Democrat Hillary Clinton is trailing some potential Republican opponents in three key swing states, according to a new poll from Quinnipiac, and doing about as well against the GOP as one of her rivals for the Democratic nomination, Bernie Sanders.
The poll of likely voters in Colorado, Iowa, and Virginia—all states Barack Obama and George W. Bush won at least once—finds Clinton trailing Republicans Marco Rubio, Jeb Bush, and Scott Walker. In Colorado, Clinton is losing to Rubio by 8 points, Bush by 5 points, and Walker by 9 points; in Iowa, Clinton trails Rubio by 8 points, Bush by 6 points, and Walker by 8 points; and in Virginia, Clinton is behind Rubio by 2 points, Bush by 3 points, and Walker by 3 points.
Sanders, an independent socialist senator from Vermont, is performing about the same as Clinton against those three Republicans. In Colorado, Sanders trails Rubio by 11 points, Bush by 6 points, and Walker by 8 points; in Iowa, Sanders is losing to Rubio by 7 points, Bush by 4 points, and Walker by 8 points; and in Virginia, Sanders is behind Rubio by 7 points, Bush by 10 points, and Walker by 8 points.
While Clinton has long been thought of as the clear favorite to win the Democratic nomination, her metrics are ranking poorly in these important swing states. In Colorado, for instance, 62 percent say the former secretary of state is not honest and trustworthy and 57 percent say she does not care about their needs and problems. Those numbers in Iowa are 59 percent and 55 percent, respectively, and 55 and 50 percent, respectively, in Virginia.
Clinton also has a 56 percent unfavorability rate in Colorado, 56 percent in Iowa, and 50 percent in Virginia—all the worst ratings among the Democratic candidates. Only Republicans Mike Huckabee, Chris Christie, and Donald Trump rank as high in unfavorability in some or all of those three states.
Ames, Iowa A smoldering policy dispute over the Iran deal between two frontrunners for the Republican nomination caught fire over the weekend, as the campaigns of Wisconsin governor Scott Walker and former Florida governor Jeb Bush traded accusations of bad faith and the candidates themselves engaged in a pointed back-and-forth about how a newly elected president should handle the deal.
The latest Suffolk University/USA Today poll is likely spooking Republicans in Washington and eliciting cheers from Hillary Clinton headquarters. The poll finds Donald Trump leading the pack of GOP White House hopefuls with 17 percent support, with all the remaining candidates but Jeb Bush registering just single digits.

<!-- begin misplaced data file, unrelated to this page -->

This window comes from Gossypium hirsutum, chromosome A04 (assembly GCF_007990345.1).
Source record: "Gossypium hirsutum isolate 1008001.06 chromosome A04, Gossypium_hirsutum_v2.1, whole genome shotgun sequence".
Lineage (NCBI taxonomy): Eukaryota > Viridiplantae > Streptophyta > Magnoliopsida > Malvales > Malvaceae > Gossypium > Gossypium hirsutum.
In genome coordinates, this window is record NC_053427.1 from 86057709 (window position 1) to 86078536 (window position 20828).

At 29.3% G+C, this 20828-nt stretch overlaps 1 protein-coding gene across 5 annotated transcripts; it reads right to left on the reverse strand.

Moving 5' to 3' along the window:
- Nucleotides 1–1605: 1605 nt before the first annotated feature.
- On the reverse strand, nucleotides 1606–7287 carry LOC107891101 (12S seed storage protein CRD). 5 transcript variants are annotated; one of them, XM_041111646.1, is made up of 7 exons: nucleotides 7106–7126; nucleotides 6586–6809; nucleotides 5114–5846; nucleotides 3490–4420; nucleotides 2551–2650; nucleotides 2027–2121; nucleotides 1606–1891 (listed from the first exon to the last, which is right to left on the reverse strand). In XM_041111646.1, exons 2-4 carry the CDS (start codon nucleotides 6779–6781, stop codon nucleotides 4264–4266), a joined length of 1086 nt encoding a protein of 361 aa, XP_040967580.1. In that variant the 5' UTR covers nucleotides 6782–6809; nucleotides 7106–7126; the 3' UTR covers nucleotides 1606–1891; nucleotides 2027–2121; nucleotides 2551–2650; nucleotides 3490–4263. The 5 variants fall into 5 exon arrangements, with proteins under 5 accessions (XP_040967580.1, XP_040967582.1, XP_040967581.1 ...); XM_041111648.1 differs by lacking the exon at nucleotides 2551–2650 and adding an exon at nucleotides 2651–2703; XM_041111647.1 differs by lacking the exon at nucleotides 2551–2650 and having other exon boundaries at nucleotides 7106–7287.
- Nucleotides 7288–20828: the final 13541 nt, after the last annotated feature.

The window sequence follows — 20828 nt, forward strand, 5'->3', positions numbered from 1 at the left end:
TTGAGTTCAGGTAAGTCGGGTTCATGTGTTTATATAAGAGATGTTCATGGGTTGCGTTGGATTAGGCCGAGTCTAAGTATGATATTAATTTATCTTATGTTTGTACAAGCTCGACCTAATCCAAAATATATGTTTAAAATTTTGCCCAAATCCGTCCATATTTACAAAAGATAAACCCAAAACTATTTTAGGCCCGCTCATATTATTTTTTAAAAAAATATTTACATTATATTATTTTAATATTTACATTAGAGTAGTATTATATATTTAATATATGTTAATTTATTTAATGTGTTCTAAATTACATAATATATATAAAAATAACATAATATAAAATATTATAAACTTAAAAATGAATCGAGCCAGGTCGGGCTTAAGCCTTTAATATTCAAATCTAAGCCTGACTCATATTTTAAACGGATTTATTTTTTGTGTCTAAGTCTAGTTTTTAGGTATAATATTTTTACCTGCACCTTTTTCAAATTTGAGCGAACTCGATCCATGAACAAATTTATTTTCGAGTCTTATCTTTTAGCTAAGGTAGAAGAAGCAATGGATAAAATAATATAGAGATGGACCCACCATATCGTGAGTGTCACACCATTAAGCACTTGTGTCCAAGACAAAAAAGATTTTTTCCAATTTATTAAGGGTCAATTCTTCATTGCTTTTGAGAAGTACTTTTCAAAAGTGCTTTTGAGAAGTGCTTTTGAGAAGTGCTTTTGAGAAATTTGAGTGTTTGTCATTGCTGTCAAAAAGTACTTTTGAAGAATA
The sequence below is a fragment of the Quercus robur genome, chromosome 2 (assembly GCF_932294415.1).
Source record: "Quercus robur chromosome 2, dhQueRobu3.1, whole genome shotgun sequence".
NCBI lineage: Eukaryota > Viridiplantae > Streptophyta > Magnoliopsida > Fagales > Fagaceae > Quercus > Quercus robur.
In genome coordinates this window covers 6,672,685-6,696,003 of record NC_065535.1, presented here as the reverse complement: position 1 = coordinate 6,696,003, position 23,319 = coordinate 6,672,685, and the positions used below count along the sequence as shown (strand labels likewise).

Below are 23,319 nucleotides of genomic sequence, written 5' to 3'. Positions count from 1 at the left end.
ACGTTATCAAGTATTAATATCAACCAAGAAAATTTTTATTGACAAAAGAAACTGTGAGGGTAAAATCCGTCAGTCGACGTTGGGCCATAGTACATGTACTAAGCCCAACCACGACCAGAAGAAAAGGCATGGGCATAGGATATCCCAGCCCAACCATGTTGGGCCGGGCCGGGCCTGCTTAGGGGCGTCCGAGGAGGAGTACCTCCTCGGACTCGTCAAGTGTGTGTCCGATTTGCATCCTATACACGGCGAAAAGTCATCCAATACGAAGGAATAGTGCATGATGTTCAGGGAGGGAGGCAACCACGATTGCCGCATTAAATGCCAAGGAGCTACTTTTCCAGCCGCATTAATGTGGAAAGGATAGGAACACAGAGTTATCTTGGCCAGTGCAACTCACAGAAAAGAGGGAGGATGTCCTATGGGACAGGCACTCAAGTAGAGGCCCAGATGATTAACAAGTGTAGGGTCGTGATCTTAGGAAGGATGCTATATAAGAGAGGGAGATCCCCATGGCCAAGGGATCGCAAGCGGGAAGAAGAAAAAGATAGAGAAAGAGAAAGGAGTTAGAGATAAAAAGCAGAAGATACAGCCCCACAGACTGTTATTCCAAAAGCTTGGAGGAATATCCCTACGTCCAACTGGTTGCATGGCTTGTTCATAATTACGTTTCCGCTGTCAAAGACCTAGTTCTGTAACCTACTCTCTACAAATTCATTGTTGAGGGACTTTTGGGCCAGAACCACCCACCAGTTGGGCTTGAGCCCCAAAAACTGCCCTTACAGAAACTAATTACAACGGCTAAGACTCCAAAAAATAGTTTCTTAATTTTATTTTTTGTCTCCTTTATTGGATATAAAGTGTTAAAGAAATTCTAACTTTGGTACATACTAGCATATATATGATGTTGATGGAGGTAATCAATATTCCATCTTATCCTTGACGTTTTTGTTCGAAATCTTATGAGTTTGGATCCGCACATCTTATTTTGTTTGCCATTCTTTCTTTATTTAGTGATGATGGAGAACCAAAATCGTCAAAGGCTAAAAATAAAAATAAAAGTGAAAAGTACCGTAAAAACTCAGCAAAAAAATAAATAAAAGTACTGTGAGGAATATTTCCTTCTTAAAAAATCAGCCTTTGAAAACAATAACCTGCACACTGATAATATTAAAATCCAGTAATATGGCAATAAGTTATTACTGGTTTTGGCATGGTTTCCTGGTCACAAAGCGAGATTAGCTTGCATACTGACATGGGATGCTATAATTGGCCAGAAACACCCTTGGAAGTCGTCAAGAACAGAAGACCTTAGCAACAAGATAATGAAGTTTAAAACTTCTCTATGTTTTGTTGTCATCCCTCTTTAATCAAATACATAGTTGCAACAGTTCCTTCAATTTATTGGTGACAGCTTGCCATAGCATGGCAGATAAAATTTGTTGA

Businessman and TV personality Donald Trump tops the latest Suffolk University/USA Today poll of the Republican presidential primary. Trump has 17 percent support among likely GOP primary voters nationwide, edging out former Florida governor Jeb Bush with 14 percent. The remaining candidates earn support in the single digits.
As the news of the nuclear deal reached between the United States, its Western allies, and the Islamic Republican of Iran broke Tuesday morning, Republican presidential candidates were nearly unanimous in condemning the agreement.
Some Republican leaders are sharply criticizing the Obama administration for establishing official diplomatic ties with Cuba, the Caribbean island nation that has been under the control of Communist dictator Fidel Castro and his brother Raul since 1959. A number of GOP presidential candidates and the speaker of the House of Representatives have noted the continued oppression of the Cuban people under the Castros.
In his run for the GOP nomination in 2000, George W. Bush successfully united establishment Republicans and social conservatives. As a Chamber-friendly evangelical who could speak honestly about how Jesus Christ “changed my heart,” Bush created an unbeatable coalition that energized the socially conservative base of the party while satisfying its donor class.
The best moment in Jeb Bush’s announcement speech last week wasn’t choreographed. As he spoke, a group of protesters rose from their seats. They wore T-shirts with “Legal Status Is Not Enough” emblazoned across the front and succeeded in interrupting Bush. The crowd yelled at the protesters as they began to leave the event.
Bush looked up at them and paused before speaking. “The next president,” he declared, “will pass meaningful immigration reform, so that will be solved—not by executive order.”
Jeb Bush looked relieved to say it. “I’ve decided I’m a candidate for president of the United States of America,” said the former Florida governor Monday afternoon. Standing on a stage at Miami Dade College, Bush let out an audible sigh immediately after the announcement as the crowd around him cheered.